Next, consider the ramifications of actually getting the items on your list. Will a $10,000,000 bank account draw unwanted attention to you? If you have a motor home, will you be able to afford to drive it anywhere (or do you want to)? Many people's first stab at a list include things they thought they wanted, but actually represented something else. A wish for $10,000,000 may really just be a wish for financial security. It's best to compose your list of the essentials you actually want.
Of course, you can always change and rearrange the contents of your list any time you want. After all, it's your list.
Next, you want to add detail. A "really cool" motor home? If you really want one, know what kind you want. What color, make, options? If you want a trip to Paris, where do you want to go exactly—the Sorbonne, Notre Dame, a cafe on the Left Bank? If you want a great relationship with someone, write down what that looks like for you. Does it mean you never fight, or that you win all the fights? Put down the details.
Now you come to the art of actually making the items on that list come true. There are a number of techniques for this, and you'll examine several one at a time.
This is the method recommended by motivational classes for many decades, and it's extraordinary successful—and there's nothing metaphysical about it.
For each item on your list, you create a set of yearly goals (sub-goals) that will bring your closer to accomplishing that item. In our example, item three is "I WILL TO BE a working novelist." If you feel it is reasonable to allow five years to accomplish this goal, you might set yourself the following timetable of sub-goals:
Year 1: I WILL BE a published author
Year 2: I WILL BE known as a fiction author
Year 3: I WILL BE offered a contract to write a book
Year 4: I WILL BE writing my first novel
Year 5: I WILL BE a working novelist
Next, for each year (or just the first year), identify monthly goals:
January: I WILL buy a copy of Writer’s Markets and select five target magazines, get copies of those magazines and study them for style and content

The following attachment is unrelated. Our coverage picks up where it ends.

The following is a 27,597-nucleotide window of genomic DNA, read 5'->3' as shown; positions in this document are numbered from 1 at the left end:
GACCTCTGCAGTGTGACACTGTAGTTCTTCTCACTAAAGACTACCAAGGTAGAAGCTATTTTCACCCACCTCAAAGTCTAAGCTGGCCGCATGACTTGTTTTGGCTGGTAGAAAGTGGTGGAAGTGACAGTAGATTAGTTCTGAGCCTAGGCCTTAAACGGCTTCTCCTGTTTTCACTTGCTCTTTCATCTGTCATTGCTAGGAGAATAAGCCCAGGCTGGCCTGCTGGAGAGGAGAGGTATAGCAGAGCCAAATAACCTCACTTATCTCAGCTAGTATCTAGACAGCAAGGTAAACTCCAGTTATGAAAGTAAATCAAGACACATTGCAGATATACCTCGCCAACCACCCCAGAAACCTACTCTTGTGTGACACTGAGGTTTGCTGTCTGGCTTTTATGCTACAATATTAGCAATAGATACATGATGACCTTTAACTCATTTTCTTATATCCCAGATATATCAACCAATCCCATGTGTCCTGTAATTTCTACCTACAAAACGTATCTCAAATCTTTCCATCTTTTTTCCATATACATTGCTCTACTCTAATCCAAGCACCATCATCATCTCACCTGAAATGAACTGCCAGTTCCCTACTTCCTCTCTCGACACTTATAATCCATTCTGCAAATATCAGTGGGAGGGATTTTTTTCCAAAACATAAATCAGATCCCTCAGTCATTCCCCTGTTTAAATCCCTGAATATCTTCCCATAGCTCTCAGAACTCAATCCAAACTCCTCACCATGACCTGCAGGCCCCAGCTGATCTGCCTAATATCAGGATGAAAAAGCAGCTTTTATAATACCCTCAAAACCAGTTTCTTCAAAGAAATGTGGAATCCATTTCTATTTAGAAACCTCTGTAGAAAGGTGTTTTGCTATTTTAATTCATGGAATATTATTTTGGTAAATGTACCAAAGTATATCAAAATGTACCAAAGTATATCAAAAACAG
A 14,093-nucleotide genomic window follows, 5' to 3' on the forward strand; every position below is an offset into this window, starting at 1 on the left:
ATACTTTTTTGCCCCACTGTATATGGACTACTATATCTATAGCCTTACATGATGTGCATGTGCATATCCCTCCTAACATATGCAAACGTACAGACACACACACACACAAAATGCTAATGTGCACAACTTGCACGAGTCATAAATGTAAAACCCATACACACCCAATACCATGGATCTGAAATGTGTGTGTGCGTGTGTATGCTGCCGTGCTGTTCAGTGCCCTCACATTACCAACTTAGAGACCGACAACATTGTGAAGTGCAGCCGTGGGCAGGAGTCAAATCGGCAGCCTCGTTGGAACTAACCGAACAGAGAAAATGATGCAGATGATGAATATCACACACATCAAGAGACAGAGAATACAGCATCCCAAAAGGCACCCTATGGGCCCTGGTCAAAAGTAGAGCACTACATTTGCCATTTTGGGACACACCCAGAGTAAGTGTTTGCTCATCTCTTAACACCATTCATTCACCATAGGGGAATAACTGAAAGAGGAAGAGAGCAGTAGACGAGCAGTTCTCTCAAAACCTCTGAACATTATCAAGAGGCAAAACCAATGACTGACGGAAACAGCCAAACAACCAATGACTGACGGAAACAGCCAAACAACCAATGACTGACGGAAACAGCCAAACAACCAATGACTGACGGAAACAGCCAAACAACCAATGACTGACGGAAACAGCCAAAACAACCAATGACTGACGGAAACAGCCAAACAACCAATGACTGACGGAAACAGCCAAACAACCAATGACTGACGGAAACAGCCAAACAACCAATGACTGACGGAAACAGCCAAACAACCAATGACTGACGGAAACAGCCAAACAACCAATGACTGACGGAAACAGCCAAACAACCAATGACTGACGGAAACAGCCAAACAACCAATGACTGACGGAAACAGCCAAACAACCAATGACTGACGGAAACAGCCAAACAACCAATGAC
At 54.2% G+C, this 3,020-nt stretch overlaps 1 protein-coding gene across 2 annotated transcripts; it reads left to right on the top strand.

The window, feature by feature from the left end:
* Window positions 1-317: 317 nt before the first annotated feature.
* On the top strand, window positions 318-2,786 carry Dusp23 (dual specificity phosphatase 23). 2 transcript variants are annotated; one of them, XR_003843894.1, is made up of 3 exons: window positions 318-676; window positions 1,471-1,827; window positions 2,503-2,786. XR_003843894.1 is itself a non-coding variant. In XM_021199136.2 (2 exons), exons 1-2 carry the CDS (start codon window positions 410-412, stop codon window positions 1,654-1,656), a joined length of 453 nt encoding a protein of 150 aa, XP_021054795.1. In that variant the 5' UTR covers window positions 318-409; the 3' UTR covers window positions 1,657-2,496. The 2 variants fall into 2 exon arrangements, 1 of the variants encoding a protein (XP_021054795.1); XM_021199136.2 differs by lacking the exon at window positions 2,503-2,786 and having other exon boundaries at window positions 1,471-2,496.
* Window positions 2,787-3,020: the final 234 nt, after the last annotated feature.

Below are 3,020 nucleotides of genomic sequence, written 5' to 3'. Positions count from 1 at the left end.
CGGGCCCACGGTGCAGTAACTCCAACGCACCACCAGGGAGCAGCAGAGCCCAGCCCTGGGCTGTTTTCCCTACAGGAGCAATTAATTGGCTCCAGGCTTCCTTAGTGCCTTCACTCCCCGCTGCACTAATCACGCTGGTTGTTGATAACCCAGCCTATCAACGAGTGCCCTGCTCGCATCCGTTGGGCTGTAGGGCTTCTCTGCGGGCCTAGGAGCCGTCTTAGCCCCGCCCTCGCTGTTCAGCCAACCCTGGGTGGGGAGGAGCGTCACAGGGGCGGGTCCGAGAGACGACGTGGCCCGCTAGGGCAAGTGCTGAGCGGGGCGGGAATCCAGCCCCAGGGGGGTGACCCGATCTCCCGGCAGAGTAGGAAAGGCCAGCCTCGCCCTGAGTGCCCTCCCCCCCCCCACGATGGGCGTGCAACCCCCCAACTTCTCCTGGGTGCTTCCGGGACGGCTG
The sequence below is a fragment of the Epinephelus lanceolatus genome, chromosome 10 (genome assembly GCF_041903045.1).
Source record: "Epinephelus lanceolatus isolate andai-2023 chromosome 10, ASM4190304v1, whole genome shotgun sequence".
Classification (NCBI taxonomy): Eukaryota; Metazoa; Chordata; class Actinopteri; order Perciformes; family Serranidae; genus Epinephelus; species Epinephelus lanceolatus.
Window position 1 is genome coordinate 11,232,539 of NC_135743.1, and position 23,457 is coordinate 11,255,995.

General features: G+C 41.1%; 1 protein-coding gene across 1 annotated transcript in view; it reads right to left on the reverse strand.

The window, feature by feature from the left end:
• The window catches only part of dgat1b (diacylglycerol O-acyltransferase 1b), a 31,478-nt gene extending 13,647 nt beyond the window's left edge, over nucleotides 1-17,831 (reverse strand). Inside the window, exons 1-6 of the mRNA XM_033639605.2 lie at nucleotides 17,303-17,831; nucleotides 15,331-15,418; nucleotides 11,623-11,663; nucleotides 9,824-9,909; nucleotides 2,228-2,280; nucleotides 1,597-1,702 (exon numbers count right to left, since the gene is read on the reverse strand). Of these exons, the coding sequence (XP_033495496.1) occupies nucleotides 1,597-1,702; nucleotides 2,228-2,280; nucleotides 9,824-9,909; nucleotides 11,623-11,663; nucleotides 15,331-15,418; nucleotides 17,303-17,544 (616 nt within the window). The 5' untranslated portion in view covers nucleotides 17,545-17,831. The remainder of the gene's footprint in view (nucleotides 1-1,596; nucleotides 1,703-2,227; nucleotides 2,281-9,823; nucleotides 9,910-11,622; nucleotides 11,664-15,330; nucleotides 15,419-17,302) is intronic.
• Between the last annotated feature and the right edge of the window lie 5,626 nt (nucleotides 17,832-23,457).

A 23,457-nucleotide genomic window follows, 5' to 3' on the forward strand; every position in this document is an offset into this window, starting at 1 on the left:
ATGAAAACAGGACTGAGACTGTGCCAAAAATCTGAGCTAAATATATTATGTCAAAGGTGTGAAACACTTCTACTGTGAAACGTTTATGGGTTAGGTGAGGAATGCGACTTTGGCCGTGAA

February: I WILL write a story tailor-made for each magazine and get it published in my local shoppers’ newspaper
March: I WILL send the printed story, my bio, and some story ideas in to each magazine
You then break it into weekly goals, and even daily goals if that's appropriate:
January 1st Weekly Goal: I WILL buy a copy of Writer's Digest
January 2nd: Call local bookstores and find which one nearest me sells the current Writer's Market
January 4th: Drive to that store and buy the Writer's Market
January 8th Weekly Goal: I WILL identify and research the needs of magazines that publish fiction
January 8-14th: Study the Writer's Digest entries for ten magazines a day, noting which ones buy fiction and what their needs are
Why doesn't everyone do it?
Well, most people have never actually been exposed to the technique. Others are too addicted to TV or other time-wasters to actually follow through on the instructions. Others are set up for failure by their cultures ("women can't succeed in business") or families ("you'll never amount to anything!") and, finally, many people have conflicting goals set up from their childhoods or, more insidiously, from other lifetimes.
Answer: No one.
There is physical, scientifically documented evidence that reincarnation actually occurs. If you aren't convinced, read the related topic pages elsewhere on this site for more information.